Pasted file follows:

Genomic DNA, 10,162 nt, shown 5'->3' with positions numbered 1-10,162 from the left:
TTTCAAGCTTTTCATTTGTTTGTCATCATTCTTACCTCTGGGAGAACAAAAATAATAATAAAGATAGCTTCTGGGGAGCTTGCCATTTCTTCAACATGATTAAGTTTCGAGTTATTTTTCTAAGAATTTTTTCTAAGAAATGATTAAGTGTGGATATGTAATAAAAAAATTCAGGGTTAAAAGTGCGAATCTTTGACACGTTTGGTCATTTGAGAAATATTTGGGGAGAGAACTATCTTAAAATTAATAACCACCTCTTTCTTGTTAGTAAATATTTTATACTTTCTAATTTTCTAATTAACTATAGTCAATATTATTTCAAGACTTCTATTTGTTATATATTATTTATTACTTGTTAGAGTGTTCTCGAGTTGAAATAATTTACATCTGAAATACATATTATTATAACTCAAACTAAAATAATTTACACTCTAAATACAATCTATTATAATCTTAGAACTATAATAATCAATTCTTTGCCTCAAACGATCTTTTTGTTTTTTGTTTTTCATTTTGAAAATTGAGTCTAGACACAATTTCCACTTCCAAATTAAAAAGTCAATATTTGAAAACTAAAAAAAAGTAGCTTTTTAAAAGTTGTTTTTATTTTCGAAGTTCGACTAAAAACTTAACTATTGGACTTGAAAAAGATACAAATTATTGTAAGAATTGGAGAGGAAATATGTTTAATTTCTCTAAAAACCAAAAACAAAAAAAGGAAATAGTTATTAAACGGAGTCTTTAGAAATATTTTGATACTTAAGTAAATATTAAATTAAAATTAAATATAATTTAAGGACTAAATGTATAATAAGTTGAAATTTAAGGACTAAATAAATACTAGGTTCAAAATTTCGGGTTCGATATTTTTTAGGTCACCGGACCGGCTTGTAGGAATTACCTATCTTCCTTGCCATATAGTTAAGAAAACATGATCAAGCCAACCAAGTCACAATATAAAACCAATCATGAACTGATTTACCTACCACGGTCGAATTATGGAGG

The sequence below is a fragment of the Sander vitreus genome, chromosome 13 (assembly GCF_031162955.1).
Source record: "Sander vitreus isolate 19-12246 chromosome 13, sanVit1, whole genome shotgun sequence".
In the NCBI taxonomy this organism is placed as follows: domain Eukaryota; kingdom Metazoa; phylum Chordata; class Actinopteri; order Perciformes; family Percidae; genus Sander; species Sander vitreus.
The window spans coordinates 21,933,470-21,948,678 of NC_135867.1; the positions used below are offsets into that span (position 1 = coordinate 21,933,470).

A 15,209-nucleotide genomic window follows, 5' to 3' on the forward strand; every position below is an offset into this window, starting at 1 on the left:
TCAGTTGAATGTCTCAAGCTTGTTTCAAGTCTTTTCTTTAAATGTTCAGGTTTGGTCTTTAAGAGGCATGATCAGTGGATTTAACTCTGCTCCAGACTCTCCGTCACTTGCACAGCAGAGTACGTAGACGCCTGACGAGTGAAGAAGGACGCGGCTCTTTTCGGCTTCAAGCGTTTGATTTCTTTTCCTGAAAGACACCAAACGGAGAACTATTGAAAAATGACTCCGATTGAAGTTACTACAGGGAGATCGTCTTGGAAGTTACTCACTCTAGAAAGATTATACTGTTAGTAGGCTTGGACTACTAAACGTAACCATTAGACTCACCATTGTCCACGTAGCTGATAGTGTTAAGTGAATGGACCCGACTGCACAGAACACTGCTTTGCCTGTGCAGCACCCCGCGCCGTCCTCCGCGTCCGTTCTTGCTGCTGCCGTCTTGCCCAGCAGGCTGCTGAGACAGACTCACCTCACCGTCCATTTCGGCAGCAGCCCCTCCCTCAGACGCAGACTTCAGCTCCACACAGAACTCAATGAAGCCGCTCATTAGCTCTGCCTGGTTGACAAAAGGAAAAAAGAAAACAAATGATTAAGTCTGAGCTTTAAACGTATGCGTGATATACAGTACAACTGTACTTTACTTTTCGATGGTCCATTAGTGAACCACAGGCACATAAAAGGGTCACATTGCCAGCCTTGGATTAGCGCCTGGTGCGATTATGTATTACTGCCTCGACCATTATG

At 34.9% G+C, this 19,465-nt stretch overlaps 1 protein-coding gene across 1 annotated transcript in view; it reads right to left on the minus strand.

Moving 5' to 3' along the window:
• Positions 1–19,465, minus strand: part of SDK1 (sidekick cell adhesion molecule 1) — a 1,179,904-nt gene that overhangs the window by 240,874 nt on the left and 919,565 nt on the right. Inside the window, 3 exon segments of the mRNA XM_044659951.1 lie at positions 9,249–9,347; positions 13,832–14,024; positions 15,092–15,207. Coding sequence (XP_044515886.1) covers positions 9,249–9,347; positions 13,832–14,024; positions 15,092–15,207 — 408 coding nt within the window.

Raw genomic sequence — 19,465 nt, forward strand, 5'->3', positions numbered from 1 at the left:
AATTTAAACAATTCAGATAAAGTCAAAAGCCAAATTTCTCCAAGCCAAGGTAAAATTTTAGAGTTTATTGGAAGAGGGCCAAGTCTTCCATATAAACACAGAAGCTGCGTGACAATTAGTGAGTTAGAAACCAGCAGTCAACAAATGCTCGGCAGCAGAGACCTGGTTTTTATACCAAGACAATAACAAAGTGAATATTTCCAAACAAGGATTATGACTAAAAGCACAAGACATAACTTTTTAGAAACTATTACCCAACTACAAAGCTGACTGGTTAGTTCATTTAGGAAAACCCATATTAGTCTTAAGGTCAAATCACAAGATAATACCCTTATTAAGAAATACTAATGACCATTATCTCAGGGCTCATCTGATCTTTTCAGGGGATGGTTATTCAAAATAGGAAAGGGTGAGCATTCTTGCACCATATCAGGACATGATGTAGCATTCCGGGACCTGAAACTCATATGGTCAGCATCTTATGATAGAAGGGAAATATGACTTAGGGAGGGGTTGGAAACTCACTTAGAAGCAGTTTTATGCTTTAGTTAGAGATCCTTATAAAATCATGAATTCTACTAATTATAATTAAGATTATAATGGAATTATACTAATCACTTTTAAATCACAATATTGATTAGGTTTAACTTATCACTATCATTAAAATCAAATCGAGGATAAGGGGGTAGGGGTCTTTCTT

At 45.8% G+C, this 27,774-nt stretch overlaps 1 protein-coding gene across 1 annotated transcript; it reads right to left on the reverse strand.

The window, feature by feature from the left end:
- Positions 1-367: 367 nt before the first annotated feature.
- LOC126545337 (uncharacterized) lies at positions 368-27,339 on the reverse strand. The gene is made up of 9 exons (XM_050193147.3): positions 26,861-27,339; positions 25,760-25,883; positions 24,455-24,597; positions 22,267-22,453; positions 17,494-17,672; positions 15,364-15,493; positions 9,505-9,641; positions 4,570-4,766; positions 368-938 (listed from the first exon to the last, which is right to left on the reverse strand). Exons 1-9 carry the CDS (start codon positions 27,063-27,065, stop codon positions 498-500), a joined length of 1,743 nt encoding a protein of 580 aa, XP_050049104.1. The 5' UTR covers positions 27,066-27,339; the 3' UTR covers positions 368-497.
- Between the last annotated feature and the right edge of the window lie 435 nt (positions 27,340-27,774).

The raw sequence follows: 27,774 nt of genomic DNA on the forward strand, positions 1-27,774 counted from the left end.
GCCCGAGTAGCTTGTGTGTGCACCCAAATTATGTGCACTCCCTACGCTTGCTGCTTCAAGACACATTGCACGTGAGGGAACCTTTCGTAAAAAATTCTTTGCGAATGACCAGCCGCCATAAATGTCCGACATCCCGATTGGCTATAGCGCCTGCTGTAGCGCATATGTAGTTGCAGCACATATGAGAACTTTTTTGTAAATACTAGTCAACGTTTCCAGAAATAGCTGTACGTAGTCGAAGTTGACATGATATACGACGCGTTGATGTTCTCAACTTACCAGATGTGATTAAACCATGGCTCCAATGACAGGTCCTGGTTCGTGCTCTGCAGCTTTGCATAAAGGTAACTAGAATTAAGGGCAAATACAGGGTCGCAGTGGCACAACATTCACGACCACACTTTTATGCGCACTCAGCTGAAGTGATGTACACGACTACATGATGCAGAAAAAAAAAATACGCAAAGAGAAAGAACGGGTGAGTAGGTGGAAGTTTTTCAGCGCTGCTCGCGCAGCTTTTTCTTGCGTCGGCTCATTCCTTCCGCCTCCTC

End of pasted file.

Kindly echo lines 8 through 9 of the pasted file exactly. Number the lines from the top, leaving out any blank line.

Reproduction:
TCAGTTGAATGTCTCAAGCTTGTTTCAAGTCTTTTCTTTAAATGTTCAGGTTTGGTCTTTAAGAGGCATGATCAGTGGATTTAACTCTGCTCCAGACTCTCCGTCACTTGCACAGCAGAGTACGTAGACGCCTGACGAGTGAAGAAGGACGCGGCTCTTTTCGGCTTCAAGCGTTTGATTTCTTTTCCTGAAAGACACCAAACGGAGAACTATTGAAAAATGACTCCGATTGAAGTTACTACAGGGAGATCGTCTTGGAAGTTACTCACTCTAGAAAGATTATACTGTTAGTAGGCTTGGACTACTAAACGTAACCATTAGACTCACCATTGTCCACGTAGCTGATAGTGTTAAGTGAATGGACCCGACTGCACAGAACACTGCTTTGCCTGTGCAGCACCCCGCGCCGTCCTCCGCGTCCGTTCTTGCTGCTGCCGTCTTGCCCAGCAGGCTGCTGAGACAGACTCACCTCACCGTCCATTTCGGCAGCAGCCCCTCCCTCAGACGCAGACTTCAGCTCCACACAGAACTCAATGAAGCCGCTCATTAGCTCTGCCTGGTTGACAAAAGGAAAAAAGAAAACAAATGATTAAGTCTGAGCTTTAAACGTATGCGTGATATACAGTACAACTGTACTTTACTTTTCGATGGTCCATTAGTGAACCACAGGCACATAAAAGGGTCACATTGCCAGCCTTGGATTAGCGCCTGGTGCGATTATGTATTACTGCCTCGACCATTATG

At 34.9% G+C, this 19,465-nt stretch overlaps 1 protein-coding gene across 1 annotated transcript in view; it reads right to left on the minus strand.